Thieves Dive Into Recycle Bins

As they say: One man's trash is another's treasure

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    NEWSLETTERS

    NBC Bay Area
    Stickers warn potential trash thieves that it's against the law.

    San Leandro police say that as the economy has taken a dive, dumpster diving has taken off and become more sophisticated.

    Bold dumpster divers are going through trash bins made just for recyclable items and taking them for the cash they can garner.

    Dumpster Divers Target Recyclables

    [BAY] Dumpster Divers Target Recyclables
    The slump in the economy is sending desperate thieves to the trash, where they find recyclable items ripe for the picking. (Published Tuesday, Oct 21, 2008)

    The problem has become so bad that police made up warning stickers that let potential trash scavengers know that it's against the law.

    "For the first time offense the fine is up to $100. If fined again in a 12-month period -- $200." San Leandro Police Lt. Christopher Tankson said. "The third offense you can be jailed for a misdemeanor and fined up to $1,000. So it's not going to be worth your while."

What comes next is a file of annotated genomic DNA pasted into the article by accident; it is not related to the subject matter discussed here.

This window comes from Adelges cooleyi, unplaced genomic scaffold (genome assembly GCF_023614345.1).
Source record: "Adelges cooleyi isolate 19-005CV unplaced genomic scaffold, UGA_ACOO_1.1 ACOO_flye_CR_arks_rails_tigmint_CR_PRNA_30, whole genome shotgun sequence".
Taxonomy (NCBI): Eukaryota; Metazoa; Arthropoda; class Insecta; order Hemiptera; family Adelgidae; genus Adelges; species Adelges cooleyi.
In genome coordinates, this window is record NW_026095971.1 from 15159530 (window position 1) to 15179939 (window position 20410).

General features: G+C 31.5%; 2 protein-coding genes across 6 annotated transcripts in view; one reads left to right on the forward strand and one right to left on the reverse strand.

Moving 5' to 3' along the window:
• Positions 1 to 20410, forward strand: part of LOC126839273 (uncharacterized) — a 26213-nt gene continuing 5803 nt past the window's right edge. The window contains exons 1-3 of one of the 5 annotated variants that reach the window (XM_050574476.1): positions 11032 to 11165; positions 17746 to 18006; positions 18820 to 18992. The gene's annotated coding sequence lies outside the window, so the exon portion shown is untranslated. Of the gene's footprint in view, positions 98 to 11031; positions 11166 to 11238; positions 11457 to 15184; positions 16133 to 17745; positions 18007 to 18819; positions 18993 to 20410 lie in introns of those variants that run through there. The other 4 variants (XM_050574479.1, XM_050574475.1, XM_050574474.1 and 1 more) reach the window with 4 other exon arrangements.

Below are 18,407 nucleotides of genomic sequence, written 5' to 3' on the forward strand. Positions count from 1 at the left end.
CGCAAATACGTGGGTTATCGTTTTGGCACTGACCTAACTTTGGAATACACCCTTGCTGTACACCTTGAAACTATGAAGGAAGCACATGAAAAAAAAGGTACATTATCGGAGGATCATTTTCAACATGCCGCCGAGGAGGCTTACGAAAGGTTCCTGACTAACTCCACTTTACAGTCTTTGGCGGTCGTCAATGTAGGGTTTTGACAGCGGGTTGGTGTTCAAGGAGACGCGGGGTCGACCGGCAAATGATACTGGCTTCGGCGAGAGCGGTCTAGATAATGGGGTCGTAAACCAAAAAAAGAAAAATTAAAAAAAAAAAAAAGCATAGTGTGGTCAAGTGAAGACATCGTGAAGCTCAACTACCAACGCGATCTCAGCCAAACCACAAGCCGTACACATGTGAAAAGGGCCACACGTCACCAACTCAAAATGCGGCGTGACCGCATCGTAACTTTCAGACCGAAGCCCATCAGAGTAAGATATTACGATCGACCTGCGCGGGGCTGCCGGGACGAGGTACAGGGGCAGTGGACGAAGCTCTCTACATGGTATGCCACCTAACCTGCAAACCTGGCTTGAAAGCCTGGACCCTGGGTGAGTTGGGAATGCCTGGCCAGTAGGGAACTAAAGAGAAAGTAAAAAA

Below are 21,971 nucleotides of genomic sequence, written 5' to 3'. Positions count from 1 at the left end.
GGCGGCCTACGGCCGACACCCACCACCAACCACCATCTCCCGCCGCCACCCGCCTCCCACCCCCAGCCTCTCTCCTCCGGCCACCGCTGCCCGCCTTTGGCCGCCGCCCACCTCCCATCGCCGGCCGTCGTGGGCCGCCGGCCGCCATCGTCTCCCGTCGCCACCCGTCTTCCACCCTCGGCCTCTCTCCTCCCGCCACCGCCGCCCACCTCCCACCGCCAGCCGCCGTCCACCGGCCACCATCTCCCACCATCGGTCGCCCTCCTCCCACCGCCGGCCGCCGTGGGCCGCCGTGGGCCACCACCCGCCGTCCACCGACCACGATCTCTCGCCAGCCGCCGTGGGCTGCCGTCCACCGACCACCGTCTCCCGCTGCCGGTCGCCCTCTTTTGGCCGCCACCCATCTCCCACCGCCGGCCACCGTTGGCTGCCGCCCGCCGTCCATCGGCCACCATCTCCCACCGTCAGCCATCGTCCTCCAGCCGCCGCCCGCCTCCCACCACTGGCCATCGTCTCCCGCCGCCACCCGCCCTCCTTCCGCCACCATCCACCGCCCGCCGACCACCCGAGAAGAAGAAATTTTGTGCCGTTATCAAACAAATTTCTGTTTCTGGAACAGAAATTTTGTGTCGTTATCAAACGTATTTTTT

Officials with Waste Management of Alameda say the problem is happening across the Bay Area.

    Tankson said some of the dumpster divers are pretty sophisticated, "We even have reports of individuals coming in coordinated efforts with walkie-talkies, where they're getting out their truck taking recycling bins full of recyclable debris then sorting it out."

    Waste Management officials suggest residents put their recycle bins out the morning of pickup instead of the night before. They also urge neighbors to be on the lookout for scavengers and say they should call police if they see them.